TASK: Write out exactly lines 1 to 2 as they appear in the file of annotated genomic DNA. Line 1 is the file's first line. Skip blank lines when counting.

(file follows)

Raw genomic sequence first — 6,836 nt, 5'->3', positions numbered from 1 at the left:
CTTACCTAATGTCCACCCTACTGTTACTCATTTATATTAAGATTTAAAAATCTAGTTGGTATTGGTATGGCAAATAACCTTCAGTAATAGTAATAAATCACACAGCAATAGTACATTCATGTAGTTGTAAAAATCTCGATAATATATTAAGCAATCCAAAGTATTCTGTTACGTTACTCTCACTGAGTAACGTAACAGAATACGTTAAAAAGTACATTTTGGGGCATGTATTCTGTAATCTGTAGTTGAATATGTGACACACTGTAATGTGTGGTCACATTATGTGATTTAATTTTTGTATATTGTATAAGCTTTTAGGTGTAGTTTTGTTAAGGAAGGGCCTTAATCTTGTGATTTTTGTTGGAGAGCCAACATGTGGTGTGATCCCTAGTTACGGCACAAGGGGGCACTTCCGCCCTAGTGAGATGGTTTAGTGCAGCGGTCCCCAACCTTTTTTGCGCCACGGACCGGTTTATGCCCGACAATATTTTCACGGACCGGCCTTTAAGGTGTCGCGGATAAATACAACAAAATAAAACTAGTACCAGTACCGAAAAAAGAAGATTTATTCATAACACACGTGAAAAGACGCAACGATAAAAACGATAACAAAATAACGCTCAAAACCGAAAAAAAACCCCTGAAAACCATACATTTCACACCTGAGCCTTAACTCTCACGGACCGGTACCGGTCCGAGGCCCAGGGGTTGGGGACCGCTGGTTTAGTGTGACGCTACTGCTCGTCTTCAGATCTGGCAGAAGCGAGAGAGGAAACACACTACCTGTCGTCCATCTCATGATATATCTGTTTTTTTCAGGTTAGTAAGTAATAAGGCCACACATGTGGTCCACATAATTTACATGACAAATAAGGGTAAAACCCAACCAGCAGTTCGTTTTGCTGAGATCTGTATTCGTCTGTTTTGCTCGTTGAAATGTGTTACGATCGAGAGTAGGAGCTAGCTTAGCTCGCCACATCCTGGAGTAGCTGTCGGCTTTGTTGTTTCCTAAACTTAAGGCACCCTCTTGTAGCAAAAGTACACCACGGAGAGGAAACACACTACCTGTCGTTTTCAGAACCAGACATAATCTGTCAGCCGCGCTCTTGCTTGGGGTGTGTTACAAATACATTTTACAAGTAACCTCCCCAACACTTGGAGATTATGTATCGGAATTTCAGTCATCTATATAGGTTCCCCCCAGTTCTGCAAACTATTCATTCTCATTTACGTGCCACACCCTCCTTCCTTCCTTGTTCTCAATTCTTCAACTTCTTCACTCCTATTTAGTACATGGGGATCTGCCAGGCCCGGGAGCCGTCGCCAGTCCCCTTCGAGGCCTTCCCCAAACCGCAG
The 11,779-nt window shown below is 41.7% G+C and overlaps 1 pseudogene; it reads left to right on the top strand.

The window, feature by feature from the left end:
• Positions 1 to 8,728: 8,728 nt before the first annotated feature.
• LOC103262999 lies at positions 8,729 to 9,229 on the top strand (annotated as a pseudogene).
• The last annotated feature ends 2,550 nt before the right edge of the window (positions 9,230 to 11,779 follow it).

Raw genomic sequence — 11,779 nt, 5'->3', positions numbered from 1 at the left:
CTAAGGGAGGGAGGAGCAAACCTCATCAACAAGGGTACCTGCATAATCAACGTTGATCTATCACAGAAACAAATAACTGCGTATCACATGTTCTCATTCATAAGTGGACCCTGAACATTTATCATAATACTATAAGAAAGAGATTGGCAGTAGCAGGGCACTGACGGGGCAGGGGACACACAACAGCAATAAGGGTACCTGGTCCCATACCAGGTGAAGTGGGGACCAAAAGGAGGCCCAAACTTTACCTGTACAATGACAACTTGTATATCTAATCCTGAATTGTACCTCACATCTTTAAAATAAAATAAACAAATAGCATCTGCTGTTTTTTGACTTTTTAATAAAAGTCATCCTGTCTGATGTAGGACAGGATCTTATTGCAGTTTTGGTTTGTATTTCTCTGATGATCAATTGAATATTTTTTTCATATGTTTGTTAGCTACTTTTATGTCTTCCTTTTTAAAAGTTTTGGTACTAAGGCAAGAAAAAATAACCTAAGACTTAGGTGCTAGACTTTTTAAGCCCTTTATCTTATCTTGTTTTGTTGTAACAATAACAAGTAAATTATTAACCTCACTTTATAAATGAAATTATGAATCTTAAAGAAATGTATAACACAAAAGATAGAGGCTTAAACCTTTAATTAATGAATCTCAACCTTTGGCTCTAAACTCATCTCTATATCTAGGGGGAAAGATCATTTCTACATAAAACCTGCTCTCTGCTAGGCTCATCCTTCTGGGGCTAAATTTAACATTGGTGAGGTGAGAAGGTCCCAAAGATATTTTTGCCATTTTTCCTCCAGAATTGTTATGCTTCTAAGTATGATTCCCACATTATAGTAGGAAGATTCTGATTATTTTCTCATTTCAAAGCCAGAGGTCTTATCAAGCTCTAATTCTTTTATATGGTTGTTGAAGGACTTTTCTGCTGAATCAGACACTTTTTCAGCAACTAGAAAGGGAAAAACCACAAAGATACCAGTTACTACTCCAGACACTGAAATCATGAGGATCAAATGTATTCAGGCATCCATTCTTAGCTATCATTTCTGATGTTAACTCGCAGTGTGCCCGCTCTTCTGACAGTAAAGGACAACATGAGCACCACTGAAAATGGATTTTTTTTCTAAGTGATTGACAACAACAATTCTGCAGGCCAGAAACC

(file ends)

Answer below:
Raw genomic sequence first — 6,836 nt, 5'->3', positions numbered from 1 at the left:
CTTACCTAATGTCCACCCTACTGTTACTCATTTATATTAAGATTTAAAAATCTAGTTGGTATTGGTATGGCAAATAACCTTCAGTAATAGTAATAAATCACACAGCAATAGTACATTCATGTAGTTGTAAAAATCTCGATAATATATTAAGCAATCCAAAGTATTCTGTTACGTTACTCTCACTGAGTAACGTAACAGAATACGTTAAAAAGTACATTTTGGGGCATGTATTCTGTAATCTGTAGTTGAATATGTGACACACTGTAATGTGTGGTCACATTATGTGATTTAATTTTTGTATATTGTATAAGCTTTTAGGTGTAGTTTTGTTAAGGAAGGGCCTTAATCTTGTGATTTTTGTTGGAGAGCCAACATGTGGTGTGATCCCTAGTTACGGCACAAGGGGGCACTTCCGCCCTAGTGAGATGGTTTAGTGCAGCGGTCCCCAACCTTTTTTGCGCCACGGACCGGTTTATGCCCGACAATATTTTCACGGACCGGCCTTTAAGGTGTCGCGGATAAATACAACAAAATAAAACTAGTACCAGTACCGAAAAAAGAAGATTTATTCATAACACACGTGAAAAGACGCAACGATAAAAACGATAACAAAATAACGCTCAAAACCGAAAAAAAACCCCTGAAAACCATACATTTCACACCTGAGCCTTAACTCTCACGGACCGGTACCGGTCCGAGGCCCAGGGGTTGGGGACCGCTGGTTTAGTGTGACGCTACTGCTCGTCTTCAGATCTGGCAGAAGCGAGAGAGGAAACACACTACCTGTCGTCCATCTCATGATATATCTGTTTTTTTCAGGTTAGTAAGTAATAAGGCCACACATGTGGTCCACATAATTTACATGACAAATAAGGGTAAAACCCAACCAGCAGTTCGTTTTGCTGAGATCTGTATTCGTCTGTTTTGCTCGTTGAAATGTGTTACGATCGAGAGTAGGAGCTAGCTTAGCTCGCCACATCCTGGAGTAGCTGTCGGCTTTGTTGTTTCCTAAACTTAAGGCACCCTCTTGTAGCAAAAGTACACCACGGAGAGGAAACACACTACCTGTCGTTTTCAGAACCAGACATAATCTGTCAGCCGCGCTCTTGCTTGGGGTGTGTTACAAATACATTTTACAAGTAACCTCCCCAACACTTGGAGATTATGTATCGGAATTTCAGTCATCTATATAGGTTCCCCCCAGTTCTGCAAACTATTCATTCTCATTTACGTGCCACACCCTCCTTCCTTCCTTGTTCTCAATTCTTCAACTTCTTCACTCCTATTTAGTACATGGGGATCTGCCAGGCCCGGGAGCCGTCGCCAGTCCCCTTCGAGGCCTTCCCCAAACCGCAG